Last year's Smokefree Environments and Regulated Products (Vaping) Amendment Act axed all vaping advertising and made youth access much harder. It also ensures tougher regulations around flavours, packaging, promotions, and displays.
Without doubt, the Government now needs to get really tough at point-of-sale. If any retailer breaks the law and sells vaping products to minors under 18, the book must be thrown at them.
Nancy Loucas, co-director of Aotearoa Vapers Community Advocacy.
Short & sweet
Why are we still using landfill instead of burning and creating environmental issues? Many countries are burning safely and recycling the energy burned. It is more efficient and safer.
Chris Toh, Greenhithe.
As Helen Clark's administration endeavoured to abolish certain types of light bulbs, Jacinda Ardern's administration is trying to phase out plastic products. Mike Baker, Tauranga.
Regarding the recent comments about calling women "ladies". It's high time men stopped saying "you guys" when talking to a group of men and women P. Harlen, Mt Maunganui.
I would like to see any amendments to the adoption law include the right of the adopted child to access medical history of both birth families. Pat Dennerly, Pinehill.
Do buses get fined $150 when they drive in our lane? Chris Gratham, Epsom.
On hate laws
Audrey Young is wrong in suggesting that the PM doesn't understand the proposed hate laws. She and her colleagues know exactly what they mean. That is the scary thing.
Chris Todd, Stanmore Bay
Part of our success over Covid-19 is the fact we don't all live in apartments and high-density cellblocks. Even in our cities we mostly all live in a house on our own plot of land. Separated from neighbours. But that's not the liking of the ideologically-driven planners who think for some reason we should be just like Denmark or someplace. Heaven help us. Russel P
Totally unnecessary ideological nonsense in a city of 1.5 million not 15 million. A solution looking for a problem. Ray S
Finally! Let all the NIMBYs move to the country. Let the city catch up with every other major city in the world by building up. This has long been the primary reason for exorbitant housing costs in Auckland (and Wellington). Piet V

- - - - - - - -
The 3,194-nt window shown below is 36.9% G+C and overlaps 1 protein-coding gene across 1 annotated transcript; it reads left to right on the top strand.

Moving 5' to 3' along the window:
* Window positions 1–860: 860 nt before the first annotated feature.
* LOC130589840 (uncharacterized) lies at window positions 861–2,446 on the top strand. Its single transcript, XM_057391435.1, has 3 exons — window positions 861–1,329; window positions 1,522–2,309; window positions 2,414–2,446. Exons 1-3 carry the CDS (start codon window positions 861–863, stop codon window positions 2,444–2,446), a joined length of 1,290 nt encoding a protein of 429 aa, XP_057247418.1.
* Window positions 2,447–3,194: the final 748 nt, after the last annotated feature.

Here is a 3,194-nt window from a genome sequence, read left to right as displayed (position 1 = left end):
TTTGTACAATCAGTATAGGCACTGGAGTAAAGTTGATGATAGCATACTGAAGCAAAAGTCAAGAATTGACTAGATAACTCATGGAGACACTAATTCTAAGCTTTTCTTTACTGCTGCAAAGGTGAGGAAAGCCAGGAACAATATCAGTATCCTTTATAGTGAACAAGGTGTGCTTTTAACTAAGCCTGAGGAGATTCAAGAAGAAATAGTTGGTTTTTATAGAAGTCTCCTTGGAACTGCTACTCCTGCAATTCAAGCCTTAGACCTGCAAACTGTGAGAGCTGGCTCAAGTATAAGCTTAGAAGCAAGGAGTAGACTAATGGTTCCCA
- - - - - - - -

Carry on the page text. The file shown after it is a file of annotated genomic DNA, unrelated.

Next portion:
Building more houses, apartments, or whatever people want to live/dwell in is only feasible after infrastructure is budgeted for and created to allow for an influx of people. That means sewerage, roads, schools, hospitals, shopping centres, water and wastewater - all those inconvenient things the government seems to forget are actually required. Otherwise Auckland will become a third world ghetto with constant gridlock. What's the bet there's no budget or vision for any of these things happening? Leigh H
So really, the days of consulting with residents and communities about how they see the future of Auckland are gone. The removal of rules for minimum off-street parking is crazy. This will lead to huge problems as like it or not most people do own vehicles, so if residential developments do not provide parking where will cars be parked? In the case of business areas just how will those with disabilities obtain access to business premises? Margaret M
Love to hear it. For anyone complaining about this, what's your solution for building the homes that we need for people to live in? If people want to build on their own property, and people want to buy the apartments, who are we to say they aren't? Let people do what they want, to do otherwise, is government getting too big? Paul S
Sounds like pretty much the first thing the Government have got right about the housing crisis - increase supply rather than tinker with demand! I'm all for it! Yes In My Backyard! James S